TV broadcasters ZIK, NewsOne and 112 Ukraine have been forced off the air for a period of five years following a decision by Zelensky that critics said stifles freedom of speech. The three broadcasters employ around 1500 people, whose jobs are now at serious risk.
There was no official justification for the ban, but Ukraine’s president Volodymyr Zelensky said on Twitter that Ukraine supports freedom of speech but not “propaganda financed by the aggressors”.
The measures include the blocking of broadcasters' assets, the prohibition of using radio frequencies in Ukraine and a ban on finance operations within the country, among others.
The three affected broadcasters were previously blamed by the Ukrainian government for being under “malign Russian influence” and threatening the information security of Ukraine.
In a statement, the National Union Of Journalists Of Ukraine (NUJU) said: "Independent, uncensored media, freedom of speech, freedom of expression are the distinctive feature of any democracy. We call on the authorities to respect this freedom, taking care to reliably protect Ukraine's information space".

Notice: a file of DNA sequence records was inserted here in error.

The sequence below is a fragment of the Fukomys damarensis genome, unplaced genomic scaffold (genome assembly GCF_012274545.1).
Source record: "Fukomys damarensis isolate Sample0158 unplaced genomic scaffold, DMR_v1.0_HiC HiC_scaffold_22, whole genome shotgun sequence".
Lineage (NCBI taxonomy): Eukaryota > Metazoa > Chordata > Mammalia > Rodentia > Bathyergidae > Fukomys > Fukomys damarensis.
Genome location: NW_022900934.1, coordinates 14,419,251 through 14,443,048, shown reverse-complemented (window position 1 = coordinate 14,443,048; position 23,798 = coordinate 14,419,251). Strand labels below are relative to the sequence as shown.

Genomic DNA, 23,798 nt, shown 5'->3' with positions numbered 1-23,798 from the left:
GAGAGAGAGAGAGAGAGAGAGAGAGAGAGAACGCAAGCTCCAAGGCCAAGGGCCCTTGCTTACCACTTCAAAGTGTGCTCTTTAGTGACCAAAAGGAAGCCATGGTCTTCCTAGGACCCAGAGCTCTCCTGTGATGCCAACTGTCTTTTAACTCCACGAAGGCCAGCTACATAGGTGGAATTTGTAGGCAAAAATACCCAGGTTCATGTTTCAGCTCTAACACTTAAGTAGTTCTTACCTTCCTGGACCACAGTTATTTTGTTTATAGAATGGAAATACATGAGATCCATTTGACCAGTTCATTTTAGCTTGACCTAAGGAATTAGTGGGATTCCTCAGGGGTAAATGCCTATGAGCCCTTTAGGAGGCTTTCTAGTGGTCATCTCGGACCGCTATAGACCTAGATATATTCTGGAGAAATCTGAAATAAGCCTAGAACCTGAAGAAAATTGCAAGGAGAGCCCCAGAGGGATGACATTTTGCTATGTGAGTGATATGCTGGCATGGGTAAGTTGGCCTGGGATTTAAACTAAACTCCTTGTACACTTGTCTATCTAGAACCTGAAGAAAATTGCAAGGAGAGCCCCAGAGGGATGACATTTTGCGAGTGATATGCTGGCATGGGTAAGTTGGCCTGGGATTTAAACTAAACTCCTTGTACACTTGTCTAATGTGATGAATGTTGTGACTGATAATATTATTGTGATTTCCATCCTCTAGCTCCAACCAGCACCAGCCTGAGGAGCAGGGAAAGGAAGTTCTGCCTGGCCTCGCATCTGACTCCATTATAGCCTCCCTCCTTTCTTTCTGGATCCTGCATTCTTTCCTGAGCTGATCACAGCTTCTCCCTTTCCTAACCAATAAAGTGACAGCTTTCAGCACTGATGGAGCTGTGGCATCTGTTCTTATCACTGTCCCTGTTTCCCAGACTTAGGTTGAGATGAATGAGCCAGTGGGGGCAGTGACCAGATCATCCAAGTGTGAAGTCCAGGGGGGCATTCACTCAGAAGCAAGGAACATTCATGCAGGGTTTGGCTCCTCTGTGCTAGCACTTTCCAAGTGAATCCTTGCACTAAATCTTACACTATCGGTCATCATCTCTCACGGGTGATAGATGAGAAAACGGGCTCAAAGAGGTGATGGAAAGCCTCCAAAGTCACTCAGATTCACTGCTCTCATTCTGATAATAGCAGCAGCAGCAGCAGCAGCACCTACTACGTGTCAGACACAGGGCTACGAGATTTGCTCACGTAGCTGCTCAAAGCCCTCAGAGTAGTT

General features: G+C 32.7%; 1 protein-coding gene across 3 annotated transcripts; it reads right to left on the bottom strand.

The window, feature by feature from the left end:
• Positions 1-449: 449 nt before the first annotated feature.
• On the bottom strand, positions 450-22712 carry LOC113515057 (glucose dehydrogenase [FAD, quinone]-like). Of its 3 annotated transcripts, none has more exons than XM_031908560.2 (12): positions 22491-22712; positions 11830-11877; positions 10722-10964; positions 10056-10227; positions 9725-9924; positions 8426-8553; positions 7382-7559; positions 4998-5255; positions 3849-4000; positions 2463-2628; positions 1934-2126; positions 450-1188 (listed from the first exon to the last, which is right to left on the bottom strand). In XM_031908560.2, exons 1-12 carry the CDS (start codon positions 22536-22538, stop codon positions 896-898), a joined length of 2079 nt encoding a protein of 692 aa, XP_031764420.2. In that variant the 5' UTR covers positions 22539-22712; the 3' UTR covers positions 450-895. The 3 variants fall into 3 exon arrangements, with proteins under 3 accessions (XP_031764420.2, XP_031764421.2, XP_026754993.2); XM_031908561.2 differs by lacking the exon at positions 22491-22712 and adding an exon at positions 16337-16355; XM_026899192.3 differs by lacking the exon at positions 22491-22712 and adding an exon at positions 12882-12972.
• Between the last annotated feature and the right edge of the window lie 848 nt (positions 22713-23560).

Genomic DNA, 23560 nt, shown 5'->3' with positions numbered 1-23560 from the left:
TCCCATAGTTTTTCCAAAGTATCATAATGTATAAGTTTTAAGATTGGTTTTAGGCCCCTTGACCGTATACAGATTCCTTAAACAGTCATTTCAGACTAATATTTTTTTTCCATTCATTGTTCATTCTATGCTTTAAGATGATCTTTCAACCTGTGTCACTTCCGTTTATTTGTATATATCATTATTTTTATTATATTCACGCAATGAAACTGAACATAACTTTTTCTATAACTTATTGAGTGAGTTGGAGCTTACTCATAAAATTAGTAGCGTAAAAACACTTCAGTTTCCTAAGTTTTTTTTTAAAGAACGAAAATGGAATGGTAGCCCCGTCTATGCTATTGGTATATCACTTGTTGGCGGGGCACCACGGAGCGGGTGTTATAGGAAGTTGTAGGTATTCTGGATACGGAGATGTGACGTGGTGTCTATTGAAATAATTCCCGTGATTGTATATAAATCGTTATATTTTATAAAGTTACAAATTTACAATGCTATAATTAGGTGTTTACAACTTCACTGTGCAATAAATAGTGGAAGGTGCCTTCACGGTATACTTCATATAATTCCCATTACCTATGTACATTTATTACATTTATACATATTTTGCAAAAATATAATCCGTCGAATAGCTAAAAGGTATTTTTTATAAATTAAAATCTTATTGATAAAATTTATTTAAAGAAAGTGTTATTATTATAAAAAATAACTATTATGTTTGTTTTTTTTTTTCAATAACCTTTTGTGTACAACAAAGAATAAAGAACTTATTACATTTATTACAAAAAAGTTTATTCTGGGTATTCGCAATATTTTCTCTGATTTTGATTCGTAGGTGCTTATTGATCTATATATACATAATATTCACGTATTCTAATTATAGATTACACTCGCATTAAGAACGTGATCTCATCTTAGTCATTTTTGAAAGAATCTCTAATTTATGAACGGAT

The Independent Media Trade Union Of Ukraine (IMTUU) urged the government to develop a clear legal framework “for the division of propaganda resources and media” and claimed this politically motivated decision can pave the way to dictatorship and undermine democracy. “You can’t fight your most malicious and insidious enemy resorting to his methods”, the union said.
IFJ General Secretary, Anthony Bellanger, said: “This arbitrary and politically-motivated ban is unacceptable in a democracy. The ban puts at risk the job of hundreds of media workers that have nothing to do with their media owners’ political affiliations. The IFJ calls on the Ukrainian authorities to lift the ban and respect freedom of information and speech.”
EFJ General Secretary, Ricardo Gutiérrez, said: “Banning broadcasts is one of the most extreme forms of restricting media freedom. These bans should only be applied in very exceptional circumstances. States have a positive obligation to guarantee effective media pluralism. The manner in which the licensing process is applied must provide sufficient guarantees against arbitrariness, including the proper reasoning by the authority of its decisions denying a broadcasting license. It seems clear that the presidential ban is not at all in line with international legal standards on Freedom of Expression and the broadcasting media".